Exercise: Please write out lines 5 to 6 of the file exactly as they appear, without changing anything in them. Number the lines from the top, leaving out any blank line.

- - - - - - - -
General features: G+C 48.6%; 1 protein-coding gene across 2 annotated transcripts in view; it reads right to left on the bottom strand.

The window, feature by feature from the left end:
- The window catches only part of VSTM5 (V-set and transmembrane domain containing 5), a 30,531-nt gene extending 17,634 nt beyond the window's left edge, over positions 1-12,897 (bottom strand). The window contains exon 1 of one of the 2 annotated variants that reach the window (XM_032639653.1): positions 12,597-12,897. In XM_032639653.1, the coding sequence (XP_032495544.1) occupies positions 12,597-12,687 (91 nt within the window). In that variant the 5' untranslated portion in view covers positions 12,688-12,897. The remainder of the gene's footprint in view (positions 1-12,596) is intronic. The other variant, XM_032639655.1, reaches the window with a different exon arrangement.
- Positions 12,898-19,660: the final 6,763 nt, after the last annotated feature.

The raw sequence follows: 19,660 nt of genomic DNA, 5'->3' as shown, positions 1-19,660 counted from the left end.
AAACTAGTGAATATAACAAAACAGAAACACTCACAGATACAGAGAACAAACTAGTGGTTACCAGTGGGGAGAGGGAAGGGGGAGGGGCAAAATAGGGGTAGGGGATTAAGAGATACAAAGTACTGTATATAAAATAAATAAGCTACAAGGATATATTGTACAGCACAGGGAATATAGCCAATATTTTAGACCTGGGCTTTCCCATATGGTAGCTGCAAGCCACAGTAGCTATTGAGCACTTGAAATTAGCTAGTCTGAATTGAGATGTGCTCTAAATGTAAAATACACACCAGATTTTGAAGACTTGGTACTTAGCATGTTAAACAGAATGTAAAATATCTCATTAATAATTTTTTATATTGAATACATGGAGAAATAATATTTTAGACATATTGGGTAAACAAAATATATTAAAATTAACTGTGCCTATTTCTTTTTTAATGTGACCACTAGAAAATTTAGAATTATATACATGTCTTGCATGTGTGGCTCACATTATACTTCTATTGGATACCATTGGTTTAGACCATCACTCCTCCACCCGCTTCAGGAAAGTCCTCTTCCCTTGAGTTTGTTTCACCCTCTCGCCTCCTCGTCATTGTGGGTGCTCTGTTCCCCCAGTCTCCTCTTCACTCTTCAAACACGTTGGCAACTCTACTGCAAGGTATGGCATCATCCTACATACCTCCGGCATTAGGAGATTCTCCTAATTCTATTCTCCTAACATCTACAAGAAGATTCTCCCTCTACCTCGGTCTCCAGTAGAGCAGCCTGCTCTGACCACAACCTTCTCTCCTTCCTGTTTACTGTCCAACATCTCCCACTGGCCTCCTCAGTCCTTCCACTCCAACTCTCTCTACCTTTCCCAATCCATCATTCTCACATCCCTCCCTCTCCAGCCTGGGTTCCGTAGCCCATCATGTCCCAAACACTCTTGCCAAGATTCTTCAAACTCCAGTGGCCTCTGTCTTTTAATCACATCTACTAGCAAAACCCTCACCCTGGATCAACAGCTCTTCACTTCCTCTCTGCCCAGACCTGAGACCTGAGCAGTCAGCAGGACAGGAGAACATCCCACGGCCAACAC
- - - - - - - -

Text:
The raw sequence follows: 19,660 nt of genomic DNA, 5'->3' as shown, positions 1-19,660 counted from the left end.
AAACTAGTGAATATAACAAAACAGAAACACTCACAGATACAGAGAACAAACTAGTGGTTACCAGTGGGGAGAGGGAAGGGGGAGGGGCAAAATAGGGGTAGGGGATTAAGAGATACAAAGTACTGTATATAAAATAAATAAGCTACAAGGATATATTGTACAGCACAGGGAATATAGCCAATATTTTAGACCTGGGCTTTCCCATATGGTAGCTGCAAGCCACAGTAGCTATTGAGCACTTGAAATTAGCTAGTCTGAATTGAGATGTGCTCTAAATGTAAAATACACACCAGATTTTGAAGACTTGGTACTTAGCATGTTAAACAGAATGTAAAATATCTCATTAATAATTTTTTATATTGAATACATGGAGAAATAATATTTTAGACATATTGGGTAAACAAAATATATTAAAATTAACTGTGCCTATTTCTTTTTTAATGTGACCACTAGAAAATTTAGAATTATATACATGTCTTGCATGTGTGGCTCACATTATACTTCTATTGGATACCATTGGTTTAGACCATCACTCCTCCACCCGCTTCAGGAAAGTCCTCTTCCCTTGAGTTTGTTTCACCCTCTCGCCTCCTCGTCATTGTGGGTGCTCTGTTCCCCCAGTCTCCTCTTCACTCTTCAAACACGTTGGCAACTCTACTGCAAGGTATGGCATCATCCTACATACCTCCGGCATTAGGAGATTCTCCTAATTCTATTCTCCTAACATCTACAAGAAGATTCTCCCTCTACCTCGGTCTCCAGTAGAGCAGCCTGCTCTGACCACAACCTTCTCTCCTTCCTGTTTACTGTCCAACATCTCCCACTGGCCTCCTCAGTCCTTCCACTCCAACTCTCTCTACCTTTCCCAATCCATCATTCTCACATCCCTCCCTCTCCAGCCTGGGTTCCGTAGCCCATCATGTCCCAAACACTCTTGCCAAGATTCTTCAAACTCCAGTGGCCTCTGTCTTTTAATCACATCTACTAGCAAAACCCTCACCCTGGATCAACAGCTCTTCACTTCCTCTCTGCCCAGACCTGAGACCTGAGCAGTCAGCAGGACAGGAGAACATCCCACGGCCAACAC